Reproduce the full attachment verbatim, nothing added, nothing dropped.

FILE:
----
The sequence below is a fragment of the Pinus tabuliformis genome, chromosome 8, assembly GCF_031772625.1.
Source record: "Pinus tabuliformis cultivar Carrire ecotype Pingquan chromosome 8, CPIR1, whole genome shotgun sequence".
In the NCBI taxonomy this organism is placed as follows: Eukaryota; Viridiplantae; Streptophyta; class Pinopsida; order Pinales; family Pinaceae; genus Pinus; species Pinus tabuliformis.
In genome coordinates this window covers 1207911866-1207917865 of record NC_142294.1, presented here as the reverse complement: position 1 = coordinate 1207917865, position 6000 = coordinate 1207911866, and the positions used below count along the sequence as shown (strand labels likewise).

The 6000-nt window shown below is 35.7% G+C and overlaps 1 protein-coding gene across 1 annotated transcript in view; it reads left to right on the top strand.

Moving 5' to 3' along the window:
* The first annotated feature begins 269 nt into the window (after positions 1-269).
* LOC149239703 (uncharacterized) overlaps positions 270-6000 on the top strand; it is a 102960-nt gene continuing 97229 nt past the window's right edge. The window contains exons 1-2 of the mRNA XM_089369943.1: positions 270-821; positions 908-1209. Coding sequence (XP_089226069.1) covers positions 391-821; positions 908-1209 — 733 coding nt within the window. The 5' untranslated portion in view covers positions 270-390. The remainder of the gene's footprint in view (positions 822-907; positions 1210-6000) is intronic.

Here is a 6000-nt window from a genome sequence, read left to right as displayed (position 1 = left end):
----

The sequence below is a fragment of the Pinus tabuliformis genome, chromosome 8, assembly GCF_031772625.1.
Source record: "Pinus tabuliformis cultivar Carrire ecotype Pingquan chromosome 8, CPIR1, whole genome shotgun sequence".
In the NCBI taxonomy this organism is placed as follows: Eukaryota; Viridiplantae; Streptophyta; class Pinopsida; order Pinales; family Pinaceae; genus Pinus; species Pinus tabuliformis.
In genome coordinates this window covers 1207911866-1207917865 of record NC_142294.1, presented here as the reverse complement: position 1 = coordinate 1207917865, position 6000 = coordinate 1207911866, and the positions used below count along the sequence as shown (strand labels likewise).

The 6000-nt window shown below is 35.7% G+C and overlaps 1 protein-coding gene across 1 annotated transcript in view; it reads left to right on the top strand.

Moving 5' to 3' along the window:
* The first annotated feature begins 269 nt into the window (after positions 1-269).
* LOC149239703 (uncharacterized) overlaps positions 270-6000 on the top strand; it is a 102960-nt gene continuing 97229 nt past the window's right edge. The window contains exons 1-2 of the mRNA XM_089369943.1: positions 270-821; positions 908-1209. Coding sequence (XP_089226069.1) covers positions 391-821; positions 908-1209 — 733 coding nt within the window. The 5' untranslated portion in view covers positions 270-390. The remainder of the gene's footprint in view (positions 822-907; positions 1210-6000) is intronic.

Here is a 6000-nt window from a genome sequence, read left to right as displayed (position 1 = left end):